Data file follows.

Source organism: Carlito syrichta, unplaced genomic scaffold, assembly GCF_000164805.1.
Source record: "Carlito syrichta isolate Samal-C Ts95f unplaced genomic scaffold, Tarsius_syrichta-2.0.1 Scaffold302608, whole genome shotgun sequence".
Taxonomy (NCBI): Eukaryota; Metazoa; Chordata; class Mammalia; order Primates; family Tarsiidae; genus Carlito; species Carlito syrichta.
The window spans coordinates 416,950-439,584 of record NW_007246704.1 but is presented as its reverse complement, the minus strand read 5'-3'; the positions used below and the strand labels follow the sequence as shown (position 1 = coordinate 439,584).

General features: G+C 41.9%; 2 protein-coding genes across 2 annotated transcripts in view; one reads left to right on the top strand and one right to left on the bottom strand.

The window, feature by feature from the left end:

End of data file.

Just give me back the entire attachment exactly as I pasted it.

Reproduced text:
Source organism: Carlito syrichta, unplaced genomic scaffold, assembly GCF_000164805.1.
Source record: "Carlito syrichta isolate Samal-C Ts95f unplaced genomic scaffold, Tarsius_syrichta-2.0.1 Scaffold302608, whole genome shotgun sequence".
Taxonomy (NCBI): Eukaryota; Metazoa; Chordata; class Mammalia; order Primates; family Tarsiidae; genus Carlito; species Carlito syrichta.
The window spans coordinates 416,950-439,584 of record NW_007246704.1 but is presented as its reverse complement, the minus strand read 5'-3'; the positions used below and the strand labels follow the sequence as shown (position 1 = coordinate 439,584).

General features: G+C 41.9%; 2 protein-coding genes across 2 annotated transcripts in view; one reads left to right on the top strand and one right to left on the bottom strand.

The window, feature by feature from the left end: